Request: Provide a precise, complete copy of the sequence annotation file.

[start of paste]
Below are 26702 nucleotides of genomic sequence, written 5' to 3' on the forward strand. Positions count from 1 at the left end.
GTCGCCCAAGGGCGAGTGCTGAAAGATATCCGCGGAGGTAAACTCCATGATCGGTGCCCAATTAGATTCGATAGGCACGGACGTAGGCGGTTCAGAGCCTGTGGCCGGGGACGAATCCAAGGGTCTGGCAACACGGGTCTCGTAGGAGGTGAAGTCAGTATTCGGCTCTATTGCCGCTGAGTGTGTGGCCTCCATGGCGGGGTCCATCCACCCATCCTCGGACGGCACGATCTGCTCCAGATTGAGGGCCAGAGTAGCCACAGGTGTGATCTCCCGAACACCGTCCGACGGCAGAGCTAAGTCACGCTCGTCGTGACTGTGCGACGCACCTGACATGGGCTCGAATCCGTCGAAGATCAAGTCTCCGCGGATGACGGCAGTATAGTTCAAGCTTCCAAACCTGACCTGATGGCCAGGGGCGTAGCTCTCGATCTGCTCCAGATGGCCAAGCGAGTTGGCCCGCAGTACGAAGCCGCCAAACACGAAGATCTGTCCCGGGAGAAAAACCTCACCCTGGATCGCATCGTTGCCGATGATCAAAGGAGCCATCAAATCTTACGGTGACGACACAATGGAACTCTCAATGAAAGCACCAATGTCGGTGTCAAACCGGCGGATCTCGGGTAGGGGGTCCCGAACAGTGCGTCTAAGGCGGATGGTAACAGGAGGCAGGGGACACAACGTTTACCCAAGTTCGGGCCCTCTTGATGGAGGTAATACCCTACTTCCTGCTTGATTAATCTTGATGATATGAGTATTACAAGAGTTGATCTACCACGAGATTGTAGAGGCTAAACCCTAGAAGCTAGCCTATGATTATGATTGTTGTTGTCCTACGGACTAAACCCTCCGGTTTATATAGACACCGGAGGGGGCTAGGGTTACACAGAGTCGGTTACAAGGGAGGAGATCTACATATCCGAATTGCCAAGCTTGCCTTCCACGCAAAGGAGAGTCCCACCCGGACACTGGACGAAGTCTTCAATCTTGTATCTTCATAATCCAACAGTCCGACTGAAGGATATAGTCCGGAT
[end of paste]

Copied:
Below are 26702 nucleotides of genomic sequence, written 5' to 3' on the forward strand. Positions count from 1 at the left end.
GTCGCCCAAGGGCGAGTGCTGAAAGATATCCGCGGAGGTAAACTCCATGATCGGTGCCCAATTAGATTCGATAGGCACGGACGTAGGCGGTTCAGAGCCTGTGGCCGGGGACGAATCCAAGGGTCTGGCAACACGGGTCTCGTAGGAGGTGAAGTCAGTATTCGGCTCTATTGCCGCTGAGTGTGTGGCCTCCATGGCGGGGTCCATCCACCCATCCTCGGACGGCACGATCTGCTCCAGATTGAGGGCCAGAGTAGCCACAGGTGTGATCTCCCGAACACCGTCCGACGGCAGAGCTAAGTCACGCTCGTCGTGACTGTGCGACGCACCTGACATGGGCTCGAATCCGTCGAAGATCAAGTCTCCGCGGATGACGGCAGTATAGTTCAAGCTTCCAAACCTGACCTGATGGCCAGGGGCGTAGCTCTCGATCTGCTCCAGATGGCCAAGCGAGTTGGCCCGCAGTACGAAGCCGCCAAACACGAAGATCTGTCCCGGGAGAAAAACCTCACCCTGGATCGCATCGTTGCCGATGATCAAAGGAGCCATCAAATCTTACGGTGACGACACAATGGAACTCTCAATGAAAGCACCAATGTCGGTGTCAAACCGGCGGATCTCGGGTAGGGGGTCCCGAACAGTGCGTCTAAGGCGGATGGTAACAGGAGGCAGGGGACACAACGTTTACCCAAGTTCGGGCCCTCTTGATGGAGGTAATACCCTACTTCCTGCTTGATTAATCTTGATGATATGAGTATTACAAGAGTTGATCTACCACGAGATTGTAGAGGCTAAACCCTAGAAGCTAGCCTATGATTATGATTGTTGTTGTCCTACGGACTAAACCCTCCGGTTTATATAGACACCGGAGGGGGCTAGGGTTACACAGAGTCGGTTACAAGGGAGGAGATCTACATATCCGAATTGCCAAGCTTGCCTTCCACGCAAAGGAGAGTCCCACCCGGACACTGGACGAAGTCTTCAATCTTGTATCTTCATAATCCAACAGTCCGACTGAAGGATATAGTCCGGAT